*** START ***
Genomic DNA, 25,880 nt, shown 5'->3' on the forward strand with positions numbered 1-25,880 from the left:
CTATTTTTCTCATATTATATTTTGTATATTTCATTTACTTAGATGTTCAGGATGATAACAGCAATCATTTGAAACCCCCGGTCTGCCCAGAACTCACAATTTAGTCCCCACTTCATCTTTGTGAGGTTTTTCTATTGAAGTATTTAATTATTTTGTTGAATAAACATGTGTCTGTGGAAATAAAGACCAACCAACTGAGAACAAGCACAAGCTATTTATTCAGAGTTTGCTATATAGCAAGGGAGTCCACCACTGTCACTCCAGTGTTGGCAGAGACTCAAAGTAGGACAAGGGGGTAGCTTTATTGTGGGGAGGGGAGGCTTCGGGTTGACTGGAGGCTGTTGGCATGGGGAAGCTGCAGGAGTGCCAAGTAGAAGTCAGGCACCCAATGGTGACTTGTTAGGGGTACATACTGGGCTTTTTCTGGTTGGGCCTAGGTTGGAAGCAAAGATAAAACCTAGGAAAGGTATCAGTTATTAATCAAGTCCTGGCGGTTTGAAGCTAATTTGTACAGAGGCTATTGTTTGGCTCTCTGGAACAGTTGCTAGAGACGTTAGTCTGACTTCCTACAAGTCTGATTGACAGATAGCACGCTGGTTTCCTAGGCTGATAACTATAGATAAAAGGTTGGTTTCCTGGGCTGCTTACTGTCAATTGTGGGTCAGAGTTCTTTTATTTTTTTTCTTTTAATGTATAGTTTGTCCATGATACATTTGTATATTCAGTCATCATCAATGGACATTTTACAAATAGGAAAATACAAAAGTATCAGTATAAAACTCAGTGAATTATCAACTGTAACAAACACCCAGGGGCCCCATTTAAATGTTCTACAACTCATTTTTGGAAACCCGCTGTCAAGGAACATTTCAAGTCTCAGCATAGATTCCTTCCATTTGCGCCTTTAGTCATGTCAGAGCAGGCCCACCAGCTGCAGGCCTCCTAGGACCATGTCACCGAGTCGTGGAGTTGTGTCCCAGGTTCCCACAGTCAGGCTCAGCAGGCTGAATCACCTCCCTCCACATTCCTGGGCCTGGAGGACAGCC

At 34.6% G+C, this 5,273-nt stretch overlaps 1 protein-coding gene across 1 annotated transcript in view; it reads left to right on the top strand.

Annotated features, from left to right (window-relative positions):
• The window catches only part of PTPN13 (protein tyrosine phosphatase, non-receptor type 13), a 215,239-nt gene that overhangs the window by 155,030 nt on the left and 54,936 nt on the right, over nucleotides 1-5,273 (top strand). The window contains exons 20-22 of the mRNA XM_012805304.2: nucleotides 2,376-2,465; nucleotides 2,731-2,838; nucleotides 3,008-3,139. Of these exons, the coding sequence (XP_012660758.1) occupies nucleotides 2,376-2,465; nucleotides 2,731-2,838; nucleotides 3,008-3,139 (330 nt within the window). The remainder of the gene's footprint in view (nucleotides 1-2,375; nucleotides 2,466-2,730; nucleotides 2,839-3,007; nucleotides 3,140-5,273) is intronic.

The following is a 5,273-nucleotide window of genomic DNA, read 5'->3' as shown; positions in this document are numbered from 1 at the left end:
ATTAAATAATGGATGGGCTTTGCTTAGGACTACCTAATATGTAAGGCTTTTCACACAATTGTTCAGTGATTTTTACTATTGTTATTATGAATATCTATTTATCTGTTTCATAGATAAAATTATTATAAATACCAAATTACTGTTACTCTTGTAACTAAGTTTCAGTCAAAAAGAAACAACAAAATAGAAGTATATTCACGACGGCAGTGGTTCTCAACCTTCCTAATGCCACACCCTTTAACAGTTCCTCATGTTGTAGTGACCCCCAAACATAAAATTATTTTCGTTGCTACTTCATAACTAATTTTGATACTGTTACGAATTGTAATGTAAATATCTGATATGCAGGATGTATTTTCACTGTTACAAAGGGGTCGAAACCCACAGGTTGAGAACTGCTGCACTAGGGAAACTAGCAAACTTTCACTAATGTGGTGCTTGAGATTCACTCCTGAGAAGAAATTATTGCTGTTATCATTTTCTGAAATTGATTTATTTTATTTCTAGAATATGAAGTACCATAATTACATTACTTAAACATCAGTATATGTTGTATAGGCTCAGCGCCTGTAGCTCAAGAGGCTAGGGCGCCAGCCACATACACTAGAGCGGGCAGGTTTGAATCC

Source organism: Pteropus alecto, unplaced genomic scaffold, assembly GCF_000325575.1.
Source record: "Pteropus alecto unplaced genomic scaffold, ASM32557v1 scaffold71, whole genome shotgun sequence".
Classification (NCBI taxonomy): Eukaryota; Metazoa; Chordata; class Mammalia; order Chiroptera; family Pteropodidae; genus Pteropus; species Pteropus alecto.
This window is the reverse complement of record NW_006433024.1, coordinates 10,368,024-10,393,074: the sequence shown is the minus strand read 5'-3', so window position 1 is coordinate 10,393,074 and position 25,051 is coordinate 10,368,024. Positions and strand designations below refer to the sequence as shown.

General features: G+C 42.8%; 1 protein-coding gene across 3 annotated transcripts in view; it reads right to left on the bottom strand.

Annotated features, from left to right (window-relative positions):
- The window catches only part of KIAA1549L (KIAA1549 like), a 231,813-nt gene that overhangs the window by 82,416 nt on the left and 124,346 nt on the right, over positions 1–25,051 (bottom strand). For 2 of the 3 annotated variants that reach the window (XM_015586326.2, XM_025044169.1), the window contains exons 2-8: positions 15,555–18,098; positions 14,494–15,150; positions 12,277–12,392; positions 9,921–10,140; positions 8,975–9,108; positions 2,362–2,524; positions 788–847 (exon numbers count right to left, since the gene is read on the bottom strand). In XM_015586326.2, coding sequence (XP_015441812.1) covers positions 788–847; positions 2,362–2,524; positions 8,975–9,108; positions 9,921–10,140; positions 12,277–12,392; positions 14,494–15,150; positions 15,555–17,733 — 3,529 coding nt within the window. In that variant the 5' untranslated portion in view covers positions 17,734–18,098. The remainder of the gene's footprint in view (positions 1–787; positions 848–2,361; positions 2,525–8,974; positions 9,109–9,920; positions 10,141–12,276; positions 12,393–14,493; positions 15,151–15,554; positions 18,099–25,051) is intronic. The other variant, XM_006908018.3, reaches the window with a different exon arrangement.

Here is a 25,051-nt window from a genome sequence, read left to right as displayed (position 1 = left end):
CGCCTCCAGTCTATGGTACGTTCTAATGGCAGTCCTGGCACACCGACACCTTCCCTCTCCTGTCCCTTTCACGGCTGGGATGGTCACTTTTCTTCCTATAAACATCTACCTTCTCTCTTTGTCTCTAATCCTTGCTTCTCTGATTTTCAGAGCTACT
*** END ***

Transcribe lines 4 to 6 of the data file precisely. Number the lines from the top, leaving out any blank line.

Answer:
Annotated features, from left to right (window-relative positions):
• The window catches only part of PTPN13 (protein tyrosine phosphatase, non-receptor type 13), a 215,239-nt gene that overhangs the window by 155,030 nt on the left and 54,936 nt on the right, over nucleotides 1-5,273 (top strand). The window contains exons 20-22 of the mRNA XM_012805304.2: nucleotides 2,376-2,465; nucleotides 2,731-2,838; nucleotides 3,008-3,139. Of these exons, the coding sequence (XP_012660758.1) occupies nucleotides 2,376-2,465; nucleotides 2,731-2,838; nucleotides 3,008-3,139 (330 nt within the window). The remainder of the gene's footprint in view (nucleotides 1-2,375; nucleotides 2,466-2,730; nucleotides 2,839-3,007; nucleotides 3,140-5,273) is intronic.

The following is a 5,273-nucleotide window of genomic DNA, read 5'->3' as shown; positions in this document are numbered from 1 at the left end: